Maybe 'hybrid' would have been a better term for AUTOart to use, as it reflects the fact that both metal and plastic are used in their models' construction. The word 'composite' does seem to imply the use of a composite material.

I've owned a few of AUTOart's composite models and while I agree that things like boot lids and doors feel more delicate to manipulate, I have generally been happy with the build quality and details.
Magnus, if you say, "owned," does that mean you sold them?
I looked at a few early releases and didn't like the first few plastic-body-shell efforts.
I do however believe they improved?
 

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Magnus, if you say, "owned," does that mean you sold them?
I looked at a few early releases and didn't like the first few plastic-body-shell efforts.
I do however believe they improved?
Of AUTOart's plastic offerings, I've bought the Aston Martin 2015 Vanquish (which I believe was my first plastic model), the McLaren P1, the Jaguar F-type R, the McLaren 570S, the Lamborghini Centenario, the McLaren 720S, and the Aston Martin DBS Superleggera. I've since sold off the Vanquish, the Jaguar, the 570S, and most recently the P1, and those sales were to free up room and get some money, not because of any dissatisfaction with the models themselves.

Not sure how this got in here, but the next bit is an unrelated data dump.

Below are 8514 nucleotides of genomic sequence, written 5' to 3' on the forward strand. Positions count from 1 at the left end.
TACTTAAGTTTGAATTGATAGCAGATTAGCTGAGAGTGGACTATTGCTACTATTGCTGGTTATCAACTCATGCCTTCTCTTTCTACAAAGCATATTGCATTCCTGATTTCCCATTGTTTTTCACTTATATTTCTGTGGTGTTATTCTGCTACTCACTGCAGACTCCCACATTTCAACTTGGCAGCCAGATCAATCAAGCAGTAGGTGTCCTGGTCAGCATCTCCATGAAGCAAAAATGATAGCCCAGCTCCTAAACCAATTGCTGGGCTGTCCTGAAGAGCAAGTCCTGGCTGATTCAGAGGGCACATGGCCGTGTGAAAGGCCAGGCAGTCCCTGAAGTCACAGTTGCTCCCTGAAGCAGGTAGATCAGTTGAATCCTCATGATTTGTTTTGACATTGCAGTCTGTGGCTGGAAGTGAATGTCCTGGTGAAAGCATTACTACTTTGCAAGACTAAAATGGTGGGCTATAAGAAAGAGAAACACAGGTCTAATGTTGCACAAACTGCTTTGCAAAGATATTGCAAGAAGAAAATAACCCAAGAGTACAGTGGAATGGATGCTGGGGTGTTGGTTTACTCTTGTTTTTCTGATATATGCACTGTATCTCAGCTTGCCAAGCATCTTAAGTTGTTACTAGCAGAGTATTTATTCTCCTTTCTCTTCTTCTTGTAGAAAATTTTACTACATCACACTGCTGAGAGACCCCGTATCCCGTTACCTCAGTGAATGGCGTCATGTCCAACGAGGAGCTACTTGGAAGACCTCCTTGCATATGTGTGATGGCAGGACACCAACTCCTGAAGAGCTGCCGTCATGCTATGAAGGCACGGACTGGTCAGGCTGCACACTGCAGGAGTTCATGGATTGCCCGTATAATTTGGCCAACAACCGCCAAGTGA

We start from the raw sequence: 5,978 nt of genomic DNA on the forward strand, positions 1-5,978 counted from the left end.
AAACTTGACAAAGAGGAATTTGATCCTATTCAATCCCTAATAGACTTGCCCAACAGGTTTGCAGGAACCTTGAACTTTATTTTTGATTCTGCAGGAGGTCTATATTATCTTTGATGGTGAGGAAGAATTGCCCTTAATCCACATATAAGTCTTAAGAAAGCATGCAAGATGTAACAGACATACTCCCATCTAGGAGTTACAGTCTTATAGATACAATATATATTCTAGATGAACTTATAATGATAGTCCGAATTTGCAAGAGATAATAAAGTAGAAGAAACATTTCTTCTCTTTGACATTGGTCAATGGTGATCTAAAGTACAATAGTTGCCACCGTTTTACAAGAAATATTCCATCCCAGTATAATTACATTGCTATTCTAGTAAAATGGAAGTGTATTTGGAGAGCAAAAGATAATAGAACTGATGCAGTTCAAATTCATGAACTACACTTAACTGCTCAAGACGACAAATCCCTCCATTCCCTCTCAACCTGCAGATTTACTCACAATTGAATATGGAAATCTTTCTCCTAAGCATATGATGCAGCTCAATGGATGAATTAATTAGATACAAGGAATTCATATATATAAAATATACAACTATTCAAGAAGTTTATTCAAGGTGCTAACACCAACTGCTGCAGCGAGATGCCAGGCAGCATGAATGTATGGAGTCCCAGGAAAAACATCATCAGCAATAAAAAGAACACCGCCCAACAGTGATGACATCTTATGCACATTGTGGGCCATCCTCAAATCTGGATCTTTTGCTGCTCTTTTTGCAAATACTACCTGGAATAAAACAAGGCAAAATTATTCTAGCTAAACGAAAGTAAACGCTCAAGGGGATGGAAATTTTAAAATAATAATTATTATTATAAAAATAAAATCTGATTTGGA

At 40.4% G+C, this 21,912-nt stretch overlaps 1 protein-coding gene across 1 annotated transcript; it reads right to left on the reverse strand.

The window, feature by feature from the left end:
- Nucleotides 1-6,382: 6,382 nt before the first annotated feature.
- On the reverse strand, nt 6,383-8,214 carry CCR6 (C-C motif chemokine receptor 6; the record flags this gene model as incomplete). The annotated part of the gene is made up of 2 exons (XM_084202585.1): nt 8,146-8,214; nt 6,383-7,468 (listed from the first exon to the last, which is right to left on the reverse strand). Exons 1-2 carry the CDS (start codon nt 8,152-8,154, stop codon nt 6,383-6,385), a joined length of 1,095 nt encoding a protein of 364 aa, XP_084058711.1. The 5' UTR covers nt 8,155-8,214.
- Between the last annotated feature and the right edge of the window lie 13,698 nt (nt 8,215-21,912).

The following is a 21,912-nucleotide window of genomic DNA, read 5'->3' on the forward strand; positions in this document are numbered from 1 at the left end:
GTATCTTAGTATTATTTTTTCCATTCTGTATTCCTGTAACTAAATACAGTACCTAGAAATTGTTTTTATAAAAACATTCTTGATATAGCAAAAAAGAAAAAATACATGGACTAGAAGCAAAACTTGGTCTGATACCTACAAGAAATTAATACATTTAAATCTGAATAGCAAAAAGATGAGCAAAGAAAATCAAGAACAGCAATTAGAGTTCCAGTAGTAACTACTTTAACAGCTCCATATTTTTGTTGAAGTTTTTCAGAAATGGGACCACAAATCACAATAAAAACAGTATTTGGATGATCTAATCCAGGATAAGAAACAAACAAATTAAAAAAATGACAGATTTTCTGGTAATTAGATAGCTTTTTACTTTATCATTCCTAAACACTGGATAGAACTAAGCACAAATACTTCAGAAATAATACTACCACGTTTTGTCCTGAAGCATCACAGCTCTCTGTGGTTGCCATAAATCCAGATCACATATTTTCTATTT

Again, in terms of the quality of the models, I've been happy with all of them. That's not to say they were absolutely perfect, but any faults I did find weren't very large ones - the faults that come to mind involve photoetched badges.

The only fault that might be attributable to the plastic construction of the body would be that one of the door panels on my 720S seems to have been installed a millimetre too far back, resulting in a tight rear gap and a slightly too large front gap and making that door tight when it comes to opening.
 

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Discussion Starter · #12 · (Edited)
I do however believe they improved?
Yes I really think they improved, for example early Autoart plastic Huracan 1/12 feels very cheap and flimsy compared to more recent Autoart Ford GT 1/12. Still flimsy but a lot less :giggle: Openings also feel less fragile when being manipulated, and panel gaps don't have play in them. When holding them, the model is a lot more "silent" 馃槄 Less plastic noises, cracks, squeakings... Still don't like them, but I have to be honest and say they are improving with time yes.

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To compare, plastic models from Tamiya (Carrera GT, Enzo, 288 GTO...) feels a lot more "thick" and solid. I don't have a problem with Tamiya's plastic models. And they already are like 15 years old so we know they hold up with time.